JMC premieres ‘The Barbershop Diaries’ for Black History Month

The School of Journalism and Mass Communications at San José State University will premiere a documentary entitled “The Barbershop Diaries” on Feb. 8, from 3-5 p.m. in Morris Dailey Auditorium. Admission is free for the documentary screening; tickets may be reserved online at

The School of Journalism and Mass Communications will premiere a documentary, 'The Barbershop Diaries,' on Feb. 8.

The School of Journalism and Mass Communications will premiere a documentary, ‘The Barbershop Diaries,’ on Feb. 8.

The documentary, created by College of Applied Sciences and Arts multimedia students and Professor D. Michael Cheers, focuses on the historic and powerful impact barbers and beauty salon owners have in communities. According to a press release, “For generations it’s the place where people from all cultures have gathered to learn about each other, life and the challenges we face together.”

“This is the last in a series of trilogy projects that examines how engaging and compelling visual storytelling impacts community,” Cheers said, in the release. “In 2010, we premiered ‘Soul Sanctuary,’ an in-depth look at the challenges facing the aging congregation and leadership at Antioch Baptist Church, the oldest African American Baptist Church in San Jose.”

In 2013, “Dream Fulfilled, Dream Deferred” was premiered with a look at urban violence through the eyes of two San José families affected by gun and gang violence.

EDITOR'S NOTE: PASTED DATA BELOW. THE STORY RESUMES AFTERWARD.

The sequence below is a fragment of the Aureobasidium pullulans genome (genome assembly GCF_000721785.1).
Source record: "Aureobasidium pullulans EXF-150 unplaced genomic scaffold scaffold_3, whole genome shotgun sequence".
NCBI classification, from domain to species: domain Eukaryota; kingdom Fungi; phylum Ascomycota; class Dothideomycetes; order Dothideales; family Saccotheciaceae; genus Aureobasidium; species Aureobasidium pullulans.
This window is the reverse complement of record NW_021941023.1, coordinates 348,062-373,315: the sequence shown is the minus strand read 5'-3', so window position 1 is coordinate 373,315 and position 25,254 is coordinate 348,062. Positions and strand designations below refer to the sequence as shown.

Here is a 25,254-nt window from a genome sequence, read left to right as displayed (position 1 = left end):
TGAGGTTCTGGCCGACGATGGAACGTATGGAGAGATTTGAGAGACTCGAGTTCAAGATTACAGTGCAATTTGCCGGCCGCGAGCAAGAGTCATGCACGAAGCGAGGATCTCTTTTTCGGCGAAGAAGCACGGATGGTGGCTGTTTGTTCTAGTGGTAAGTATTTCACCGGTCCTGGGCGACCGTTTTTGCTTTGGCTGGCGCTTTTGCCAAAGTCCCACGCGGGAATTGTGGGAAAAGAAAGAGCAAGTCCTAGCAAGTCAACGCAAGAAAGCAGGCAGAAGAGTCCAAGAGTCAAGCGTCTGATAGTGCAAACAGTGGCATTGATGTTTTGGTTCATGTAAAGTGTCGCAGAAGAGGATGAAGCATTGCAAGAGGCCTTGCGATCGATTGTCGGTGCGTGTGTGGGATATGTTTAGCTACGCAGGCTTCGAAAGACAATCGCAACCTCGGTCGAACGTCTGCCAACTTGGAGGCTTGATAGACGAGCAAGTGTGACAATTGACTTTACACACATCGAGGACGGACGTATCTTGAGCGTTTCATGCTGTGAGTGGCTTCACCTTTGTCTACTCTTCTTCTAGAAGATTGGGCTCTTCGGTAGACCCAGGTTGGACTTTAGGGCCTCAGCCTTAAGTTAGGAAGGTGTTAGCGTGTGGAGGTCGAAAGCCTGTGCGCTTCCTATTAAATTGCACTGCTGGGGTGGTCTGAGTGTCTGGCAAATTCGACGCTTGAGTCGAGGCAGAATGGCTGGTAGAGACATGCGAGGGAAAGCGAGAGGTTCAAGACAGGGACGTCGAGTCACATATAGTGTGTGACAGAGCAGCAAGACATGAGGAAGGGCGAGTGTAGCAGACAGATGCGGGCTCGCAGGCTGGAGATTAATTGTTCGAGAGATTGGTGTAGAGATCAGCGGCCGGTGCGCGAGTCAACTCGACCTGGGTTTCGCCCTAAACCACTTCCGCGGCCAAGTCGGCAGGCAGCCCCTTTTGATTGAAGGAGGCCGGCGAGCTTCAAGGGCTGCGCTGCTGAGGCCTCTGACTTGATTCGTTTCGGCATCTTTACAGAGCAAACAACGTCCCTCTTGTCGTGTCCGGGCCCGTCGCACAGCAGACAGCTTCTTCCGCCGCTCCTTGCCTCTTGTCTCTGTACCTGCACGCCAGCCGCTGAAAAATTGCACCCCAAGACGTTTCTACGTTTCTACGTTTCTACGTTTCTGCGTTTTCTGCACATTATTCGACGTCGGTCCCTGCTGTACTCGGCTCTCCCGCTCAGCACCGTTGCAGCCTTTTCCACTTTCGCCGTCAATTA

“‘The Barbershop Diaries’ afforded me the opportunity to spend time inside the shop’s hallowed public space,” Cheers said, “peer into the diverse lives of these barbers, and share with the public their personal stories of triumph over adversity, naysayers, personal demons and the stumbling blocks and hurdles of life.”

Over two years, the film “explores the eclectic lives of 10 barbers who work at Barbers, Inc., a neighborhood barbershop in downtown San Jose.”

The press release describes the participants featured in the documentary: Two are former inmates, now seeking salvation, redemption and “a chance to make things right.” Others are a budding actor and screenwriter; a lesbian barber who juggles a domestic relationship and her mother’s stage four breast cancer; a promising model and singer; a tattooed, man‐child who was headed for “jail or the graveyard”; a “my faith comes first” Muslim, who struggles to find a quiet place to pray during work hours; an unassuming Ethiopian immigrant, who lost his security guard job, and used his jobless benefits to pay for barber college; and a young apprentice barber, still studying for his license, with two toddlers in tow.

As part of Black History Month, the School of Journalism and Mass Communications will also unveil an online portrait gallery showcasing photographs taken by photojournalism students of South Bay area African-American barbershop and beauty salon owners.

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